Sociological Theory
Sociology 213
This course traces classical and contemporary sociological theory, and introduces such enduring themes as secularization and individualism, bureaucracy and institutions, the division of labor, and the nature of authority. It considers foundational theories that emerged from the social upheavals of modernization in the 19th century, including those of Durkheim, Marx, Weber, Simmel, and Du Bois, and contemporary traditions such as functionalism, conflict theory, rational choice, and feminist theory.

Contemporary Immigration
Sociology 214
Why do immigrants come to the United States? Where do they come from, geographically and socially, and how do they handle cultural differences? What is the economic and cultural impact of immigrants on American society? This course examines U.S. immigration since the 1960s—and its effect on both the immigrants and the society they entered. Throughout, the class considers how such questions distinguish the present era from the American historical experience as “a country of immigrants.” Also addressed: the issue of illegal immigrants and the balance of civil liberties and national security in immigration policy.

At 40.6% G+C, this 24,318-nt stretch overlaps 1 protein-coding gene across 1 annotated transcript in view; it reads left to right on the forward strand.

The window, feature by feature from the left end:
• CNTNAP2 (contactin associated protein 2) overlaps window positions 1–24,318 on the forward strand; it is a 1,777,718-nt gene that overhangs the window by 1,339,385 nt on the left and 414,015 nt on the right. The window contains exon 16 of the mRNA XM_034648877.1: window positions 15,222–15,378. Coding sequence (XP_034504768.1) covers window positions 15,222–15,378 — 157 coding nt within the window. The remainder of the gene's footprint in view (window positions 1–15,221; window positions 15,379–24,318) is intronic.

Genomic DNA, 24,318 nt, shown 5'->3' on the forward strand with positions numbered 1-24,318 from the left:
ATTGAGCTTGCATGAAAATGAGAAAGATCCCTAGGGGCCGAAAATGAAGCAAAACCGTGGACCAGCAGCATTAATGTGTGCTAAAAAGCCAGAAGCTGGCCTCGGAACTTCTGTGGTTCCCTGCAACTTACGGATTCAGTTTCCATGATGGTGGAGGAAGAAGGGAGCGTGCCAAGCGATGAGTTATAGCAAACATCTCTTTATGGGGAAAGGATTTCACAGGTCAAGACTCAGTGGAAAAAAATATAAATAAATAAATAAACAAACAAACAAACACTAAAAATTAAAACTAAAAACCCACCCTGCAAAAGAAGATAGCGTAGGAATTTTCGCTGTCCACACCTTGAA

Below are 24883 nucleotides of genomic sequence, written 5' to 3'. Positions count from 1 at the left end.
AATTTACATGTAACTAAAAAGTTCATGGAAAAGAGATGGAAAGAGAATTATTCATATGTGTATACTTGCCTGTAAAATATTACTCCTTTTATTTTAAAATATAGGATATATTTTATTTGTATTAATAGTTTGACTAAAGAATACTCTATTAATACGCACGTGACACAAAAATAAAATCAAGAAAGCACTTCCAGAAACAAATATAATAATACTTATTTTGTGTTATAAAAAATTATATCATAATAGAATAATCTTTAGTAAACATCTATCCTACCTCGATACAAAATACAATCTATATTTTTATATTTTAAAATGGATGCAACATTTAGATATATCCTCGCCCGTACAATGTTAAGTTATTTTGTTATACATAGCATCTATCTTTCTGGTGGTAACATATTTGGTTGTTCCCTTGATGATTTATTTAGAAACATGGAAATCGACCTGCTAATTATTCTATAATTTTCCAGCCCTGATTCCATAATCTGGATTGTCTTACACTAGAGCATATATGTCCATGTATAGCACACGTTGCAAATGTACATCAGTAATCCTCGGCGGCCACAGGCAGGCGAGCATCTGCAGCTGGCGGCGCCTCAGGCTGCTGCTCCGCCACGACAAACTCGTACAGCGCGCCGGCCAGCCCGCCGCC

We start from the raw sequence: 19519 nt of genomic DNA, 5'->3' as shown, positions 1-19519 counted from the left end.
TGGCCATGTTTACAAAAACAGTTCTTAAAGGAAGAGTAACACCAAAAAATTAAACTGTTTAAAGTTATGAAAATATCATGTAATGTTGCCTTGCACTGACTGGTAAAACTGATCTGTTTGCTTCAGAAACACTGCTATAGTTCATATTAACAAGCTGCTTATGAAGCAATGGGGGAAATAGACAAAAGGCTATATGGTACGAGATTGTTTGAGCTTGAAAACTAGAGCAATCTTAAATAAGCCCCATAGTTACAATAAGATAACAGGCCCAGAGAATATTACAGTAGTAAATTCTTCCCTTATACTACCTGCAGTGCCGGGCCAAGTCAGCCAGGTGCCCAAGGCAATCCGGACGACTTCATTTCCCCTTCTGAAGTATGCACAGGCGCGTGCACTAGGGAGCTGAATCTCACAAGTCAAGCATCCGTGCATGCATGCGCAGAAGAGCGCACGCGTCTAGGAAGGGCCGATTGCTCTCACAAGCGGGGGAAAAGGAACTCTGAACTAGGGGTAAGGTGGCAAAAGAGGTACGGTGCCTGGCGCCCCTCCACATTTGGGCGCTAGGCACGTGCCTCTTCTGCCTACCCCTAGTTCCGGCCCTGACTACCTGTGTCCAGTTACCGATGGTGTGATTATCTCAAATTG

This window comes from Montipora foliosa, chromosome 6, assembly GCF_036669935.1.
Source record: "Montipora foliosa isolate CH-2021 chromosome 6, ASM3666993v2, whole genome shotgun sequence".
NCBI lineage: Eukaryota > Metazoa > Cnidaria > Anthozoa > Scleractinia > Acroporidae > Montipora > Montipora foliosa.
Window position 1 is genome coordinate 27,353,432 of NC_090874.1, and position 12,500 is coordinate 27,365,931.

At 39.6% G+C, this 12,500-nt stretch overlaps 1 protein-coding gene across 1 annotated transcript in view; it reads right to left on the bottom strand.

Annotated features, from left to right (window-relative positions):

Punishment, Prisons, and Policing
Sociology 224
The amount and type of punishment found in society is not a simple, direct result of crime patterns. To understand how and why we punish, it’s necessary to examine the ways that historical processes, social structures, institutions, and culture shape penal practices as well as how systems of punishment shape society. This course explores the social functions of punishment, its cultural foundations and meanings, the relationship between penal practices and state power, and the role of crime control in reproducing race, gender, and class inequality.

Law and Society
Sociology 235
An introduction to the foundational roles that law has played, and continues to play, in our political communities, social institutions, and everyday lives. The focus is on American law, both in its historical development and its contemporary, lived reality. What explains variations between states in the laws of self-defense? What is “corporate personality,” and why is it so controversial in today’s world? Do intellectual property laws really give people property rights to abstract ideas? The course attempts to answer these and related questions.